Canadian whisky enthusiast world tour
Being the soul employee at Canadian whisky enthusiast is taxing to say the least. President, janitor, photographer, human resources, head chef, head editor, you name it. It is tough, so I decided I had to break out of this four level office complex before I was found picking off civilians with a .50 cal rifle. World tour! I had to give something back to my fans, I would surely meet and converse with the throngs. Worldwide.
The first leg of the tour: chippawa.
I headed into a local pub, pen in hand to sign autographs and use it as a weapon to defend myself from the hordes. I was met with hugs and handshakes. Certainly the handshakes and hugs were from the local fans I had accrued from my 6 months of cult status. Behold, they were not fans, but my closest friends meeting me for beers after work.
I had sipped a couple woodford reserves and chugged some innis and gunn ales, when my chef-friend had pointed out a fan.
‘it is i! the Canadian whisky enthusiast!’ I bellowed to the looming fan.
‘huh?’ he looked puzzled. Had he been startstruck? the bewildered fan seemed not to recognize his hero, even though I was draped in my ubiquitous gg allin t-shirt and dirty khakis.
‘I am the Canadian whisky enthusiast! I am the one you seek.’
‘I work for constellation brands. He replied, flaccidly. ‘do you have a card or something?’
‘a card?! my reputation abounds!’
‘so you like whisky or something? I represent-‘
‘black velvet, schenley and danfields. You don’t need to tell me.’ I cut him off with my superior knowledge.
‘actually, I represent the wine sector.’ He informed me so sheepishly.
‘aaah.’ I replied. ‘im on a world tour to inform the world of the miracle of Canadian whisky and be vaulted and celebrated by my fans! Ive emailed your company for product information and they haven’t responded.
‘yeah, you know, im in the wine sector….’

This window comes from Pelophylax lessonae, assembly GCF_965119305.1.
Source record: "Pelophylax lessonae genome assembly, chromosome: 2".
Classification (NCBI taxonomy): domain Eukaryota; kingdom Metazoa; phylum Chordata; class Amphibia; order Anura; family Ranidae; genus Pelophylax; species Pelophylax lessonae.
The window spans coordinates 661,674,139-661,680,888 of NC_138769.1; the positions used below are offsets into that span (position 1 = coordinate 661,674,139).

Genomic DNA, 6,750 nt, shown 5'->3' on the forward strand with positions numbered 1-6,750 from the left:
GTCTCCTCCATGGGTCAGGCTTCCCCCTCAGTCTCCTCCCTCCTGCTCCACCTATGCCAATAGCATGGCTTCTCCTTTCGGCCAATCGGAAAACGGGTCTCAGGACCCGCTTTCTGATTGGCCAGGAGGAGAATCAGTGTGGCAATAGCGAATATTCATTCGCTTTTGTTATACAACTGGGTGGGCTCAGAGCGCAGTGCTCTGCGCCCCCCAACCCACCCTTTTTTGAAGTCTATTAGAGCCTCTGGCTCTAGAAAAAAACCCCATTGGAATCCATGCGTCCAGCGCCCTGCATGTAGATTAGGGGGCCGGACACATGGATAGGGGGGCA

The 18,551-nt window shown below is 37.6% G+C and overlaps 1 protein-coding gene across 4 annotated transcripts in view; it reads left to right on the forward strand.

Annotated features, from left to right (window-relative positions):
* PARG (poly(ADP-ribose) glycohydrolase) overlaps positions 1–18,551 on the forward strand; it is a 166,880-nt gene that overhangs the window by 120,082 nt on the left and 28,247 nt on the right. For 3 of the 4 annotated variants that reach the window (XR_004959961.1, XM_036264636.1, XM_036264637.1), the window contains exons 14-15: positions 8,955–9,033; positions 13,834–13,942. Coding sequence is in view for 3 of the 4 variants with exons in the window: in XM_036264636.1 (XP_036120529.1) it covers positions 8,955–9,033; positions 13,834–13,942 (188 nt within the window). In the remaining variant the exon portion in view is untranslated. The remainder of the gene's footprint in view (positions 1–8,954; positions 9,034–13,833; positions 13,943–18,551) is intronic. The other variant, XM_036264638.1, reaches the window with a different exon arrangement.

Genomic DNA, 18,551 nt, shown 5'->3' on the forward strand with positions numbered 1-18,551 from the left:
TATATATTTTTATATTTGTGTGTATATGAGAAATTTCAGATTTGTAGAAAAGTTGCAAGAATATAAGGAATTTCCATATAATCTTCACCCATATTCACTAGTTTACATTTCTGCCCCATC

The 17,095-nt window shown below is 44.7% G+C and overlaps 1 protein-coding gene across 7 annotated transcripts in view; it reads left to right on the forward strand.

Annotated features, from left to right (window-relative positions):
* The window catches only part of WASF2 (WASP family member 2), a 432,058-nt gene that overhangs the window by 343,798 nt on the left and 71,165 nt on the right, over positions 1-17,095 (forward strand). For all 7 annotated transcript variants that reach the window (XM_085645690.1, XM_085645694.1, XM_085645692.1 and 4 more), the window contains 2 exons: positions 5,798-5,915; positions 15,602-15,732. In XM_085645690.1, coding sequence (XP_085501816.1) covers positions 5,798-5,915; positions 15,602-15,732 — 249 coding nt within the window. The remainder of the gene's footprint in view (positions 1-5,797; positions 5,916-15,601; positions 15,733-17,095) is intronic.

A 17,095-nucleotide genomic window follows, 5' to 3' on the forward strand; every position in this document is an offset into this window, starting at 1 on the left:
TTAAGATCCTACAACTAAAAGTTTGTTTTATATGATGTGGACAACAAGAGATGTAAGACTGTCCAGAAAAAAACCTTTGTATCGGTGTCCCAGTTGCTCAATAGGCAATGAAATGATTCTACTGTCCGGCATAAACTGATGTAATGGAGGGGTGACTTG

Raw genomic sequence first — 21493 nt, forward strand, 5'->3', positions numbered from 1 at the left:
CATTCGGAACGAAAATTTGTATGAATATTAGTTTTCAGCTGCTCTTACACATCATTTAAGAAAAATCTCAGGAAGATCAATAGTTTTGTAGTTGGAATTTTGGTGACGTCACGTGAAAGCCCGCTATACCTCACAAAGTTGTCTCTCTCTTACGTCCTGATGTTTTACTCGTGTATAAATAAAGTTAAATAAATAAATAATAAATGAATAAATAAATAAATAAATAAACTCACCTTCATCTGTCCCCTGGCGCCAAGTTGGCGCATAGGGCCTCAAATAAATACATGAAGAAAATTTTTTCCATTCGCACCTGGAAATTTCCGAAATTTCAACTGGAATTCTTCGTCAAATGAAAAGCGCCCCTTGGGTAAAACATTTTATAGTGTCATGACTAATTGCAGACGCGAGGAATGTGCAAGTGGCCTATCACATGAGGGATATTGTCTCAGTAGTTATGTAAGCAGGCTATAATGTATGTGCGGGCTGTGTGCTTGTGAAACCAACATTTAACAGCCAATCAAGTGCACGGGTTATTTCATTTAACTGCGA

Hands on hips I glared down my opponent. ‘that shoddy attitude is what had danfields removed from the coveted lcbo. You sir, I decree too ignorant to pour piss from a boot!’ I thwarted.
He turned and sauntered away, head down. Broken. Humiliated.
The next day of the tour had landed me on the shores of chippawa again. I had been advised to stay clear of the cannibals and savages by the clan name “sloan”. They were to have a ceremony on the queens street that night. Acts of sacrifice, no doubt. My wife accompanied me to a small bon fire in a shipmates homestead. Over one and a half score, his parents had accommodated him, far longer than the average sailor in these waters.
A flask of Alberta premium dark horse was sipped that night whilst I pondered thoughts of my next leg of the world tour. Where should I sail to? I was perched with a cigarette of the finest nebula, a distant strain of fine cannabis. We discussed vodka crafting.
The following morning I had fully recovered from the first night of my tour. Fog cleared from my mind. I had met the demands of the local criteria and pulled anchor. I would set sail for Pennsylvania. We had a crew of four good men and a fleet of two fast galleon.
After running shore, we made camp and made pilgrimage to meet the locals to exchange gifts. The gifts were not of sugar, tobacco or spices, but of forty creek cream and barrel select. We traded for mastersons straight wheat, barley and rye.